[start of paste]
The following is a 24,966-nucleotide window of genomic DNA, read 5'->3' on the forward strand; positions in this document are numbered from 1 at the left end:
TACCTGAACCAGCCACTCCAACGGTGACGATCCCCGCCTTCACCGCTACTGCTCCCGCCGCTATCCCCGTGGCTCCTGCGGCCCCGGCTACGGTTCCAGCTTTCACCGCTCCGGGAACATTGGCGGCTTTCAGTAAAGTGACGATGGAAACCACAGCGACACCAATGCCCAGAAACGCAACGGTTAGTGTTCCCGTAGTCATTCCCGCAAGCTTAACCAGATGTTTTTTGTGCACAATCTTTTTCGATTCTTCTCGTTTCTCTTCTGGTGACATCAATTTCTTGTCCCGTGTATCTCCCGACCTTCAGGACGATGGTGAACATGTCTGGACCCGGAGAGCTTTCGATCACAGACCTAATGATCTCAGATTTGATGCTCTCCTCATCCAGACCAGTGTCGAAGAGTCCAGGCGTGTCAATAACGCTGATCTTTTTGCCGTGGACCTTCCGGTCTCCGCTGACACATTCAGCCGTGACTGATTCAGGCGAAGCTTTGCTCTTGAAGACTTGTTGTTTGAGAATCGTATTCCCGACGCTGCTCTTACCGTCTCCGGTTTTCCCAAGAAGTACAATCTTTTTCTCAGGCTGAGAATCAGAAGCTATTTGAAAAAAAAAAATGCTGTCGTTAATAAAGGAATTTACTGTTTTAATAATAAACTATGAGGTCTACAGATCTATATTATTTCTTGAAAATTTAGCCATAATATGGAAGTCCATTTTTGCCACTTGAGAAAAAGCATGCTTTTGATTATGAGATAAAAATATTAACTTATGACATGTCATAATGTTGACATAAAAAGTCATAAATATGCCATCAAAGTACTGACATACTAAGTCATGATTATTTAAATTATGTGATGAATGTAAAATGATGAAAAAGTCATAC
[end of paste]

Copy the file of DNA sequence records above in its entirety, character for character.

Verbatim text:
The following is a 24,966-nucleotide window of genomic DNA, read 5'->3' on the forward strand; positions in this document are numbered from 1 at the left end:
TACCTGAACCAGCCACTCCAACGGTGACGATCCCCGCCTTCACCGCTACTGCTCCCGCCGCTATCCCCGTGGCTCCTGCGGCCCCGGCTACGGTTCCAGCTTTCACCGCTCCGGGAACATTGGCGGCTTTCAGTAAAGTGACGATGGAAACCACAGCGACACCAATGCCCAGAAACGCAACGGTTAGTGTTCCCGTAGTCATTCCCGCAAGCTTAACCAGATGTTTTTTGTGCACAATCTTTTTCGATTCTTCTCGTTTCTCTTCTGGTGACATCAATTTCTTGTCCCGTGTATCTCCCGACCTTCAGGACGATGGTGAACATGTCTGGACCCGGAGAGCTTTCGATCACAGACCTAATGATCTCAGATTTGATGCTCTCCTCATCCAGACCAGTGTCGAAGAGTCCAGGCGTGTCAATAACGCTGATCTTTTTGCCGTGGACCTTCCGGTCTCCGCTGACACATTCAGCCGTGACTGATTCAGGCGAAGCTTTGCTCTTGAAGACTTGTTGTTTGAGAATCGTATTCCCGACGCTGCTCTTACCGTCTCCGGTTTTCCCAAGAAGTACAATCTTTTTCTCAGGCTGAGAATCAGAAGCTATTTGAAAAAAAAAAATGCTGTCGTTAATAAAGGAATTTACTGTTTTAATAATAAACTATGAGGTCTACAGATCTATATTATTTCTTGAAAATTTAGCCATAATATGGAAGTCCATTTTTGCCACTTGAGAAAAAGCATGCTTTTGATTATGAGATAAAAATATTAACTTATGACATGTCATAATGTTGACATAAAAAGTCATAAATATGCCATCAAAGTACTGACATACTAAGTCATGATTATTTAAATTATGTGATGAATGTAAAATGATGAAAAAGTCATAC